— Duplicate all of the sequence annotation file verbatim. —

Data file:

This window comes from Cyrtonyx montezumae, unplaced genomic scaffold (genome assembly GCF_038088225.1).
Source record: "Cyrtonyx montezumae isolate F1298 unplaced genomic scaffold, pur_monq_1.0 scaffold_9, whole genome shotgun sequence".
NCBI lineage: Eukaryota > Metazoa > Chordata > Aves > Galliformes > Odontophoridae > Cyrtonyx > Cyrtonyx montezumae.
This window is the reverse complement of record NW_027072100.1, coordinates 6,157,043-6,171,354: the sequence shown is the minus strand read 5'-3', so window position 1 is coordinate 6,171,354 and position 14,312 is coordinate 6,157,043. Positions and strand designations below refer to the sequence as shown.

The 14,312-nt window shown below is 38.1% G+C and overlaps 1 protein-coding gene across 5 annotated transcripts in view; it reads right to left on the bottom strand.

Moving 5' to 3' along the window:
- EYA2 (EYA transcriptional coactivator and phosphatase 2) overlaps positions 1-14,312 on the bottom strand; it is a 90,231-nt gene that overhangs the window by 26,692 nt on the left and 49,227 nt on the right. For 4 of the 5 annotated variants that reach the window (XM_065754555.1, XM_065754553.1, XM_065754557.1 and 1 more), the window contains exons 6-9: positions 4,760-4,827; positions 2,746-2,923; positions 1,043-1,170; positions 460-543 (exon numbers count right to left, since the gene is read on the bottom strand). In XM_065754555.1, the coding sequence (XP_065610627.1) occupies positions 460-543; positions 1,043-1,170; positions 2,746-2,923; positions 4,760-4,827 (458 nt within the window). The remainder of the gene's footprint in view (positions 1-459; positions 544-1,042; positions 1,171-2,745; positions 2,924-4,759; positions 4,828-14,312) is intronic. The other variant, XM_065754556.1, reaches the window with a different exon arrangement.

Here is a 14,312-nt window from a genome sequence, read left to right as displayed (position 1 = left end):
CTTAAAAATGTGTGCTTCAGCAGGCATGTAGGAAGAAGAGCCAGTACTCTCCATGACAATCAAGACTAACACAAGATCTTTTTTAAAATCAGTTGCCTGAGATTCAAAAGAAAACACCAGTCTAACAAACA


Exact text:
This window comes from Cyrtonyx montezumae, unplaced genomic scaffold (genome assembly GCF_038088225.1).
Source record: "Cyrtonyx montezumae isolate F1298 unplaced genomic scaffold, pur_monq_1.0 scaffold_9, whole genome shotgun sequence".
NCBI lineage: Eukaryota > Metazoa > Chordata > Aves > Galliformes > Odontophoridae > Cyrtonyx > Cyrtonyx montezumae.
This window is the reverse complement of record NW_027072100.1, coordinates 6,157,043-6,171,354: the sequence shown is the minus strand read 5'-3', so window position 1 is coordinate 6,171,354 and position 14,312 is coordinate 6,157,043. Positions and strand designations below refer to the sequence as shown.

The 14,312-nt window shown below is 38.1% G+C and overlaps 1 protein-coding gene across 5 annotated transcripts in view; it reads right to left on the bottom strand.

Moving 5' to 3' along the window:
- EYA2 (EYA transcriptional coactivator and phosphatase 2) overlaps positions 1-14,312 on the bottom strand; it is a 90,231-nt gene that overhangs the window by 26,692 nt on the left and 49,227 nt on the right. For 4 of the 5 annotated variants that reach the window (XM_065754555.1, XM_065754553.1, XM_065754557.1 and 1 more), the window contains exons 6-9: positions 4,760-4,827; positions 2,746-2,923; positions 1,043-1,170; positions 460-543 (exon numbers count right to left, since the gene is read on the bottom strand). In XM_065754555.1, the coding sequence (XP_065610627.1) occupies positions 460-543; positions 1,043-1,170; positions 2,746-2,923; positions 4,760-4,827 (458 nt within the window). The remainder of the gene's footprint in view (positions 1-459; positions 544-1,042; positions 1,171-2,745; positions 2,924-4,759; positions 4,828-14,312) is intronic. The other variant, XM_065754556.1, reaches the window with a different exon arrangement.

Here is a 14,312-nt window from a genome sequence, read left to right as displayed (position 1 = left end):
CTTAAAAATGTGTGCTTCAGCAGGCATGTAGGAAGAAGAGCCAGTACTCTCCATGACAATCAAGACTAACACAAGATCTTTTTTAAAATCAGTTGCCTGAGATTCAAAAGAAAACACCAGTCTAACAAACA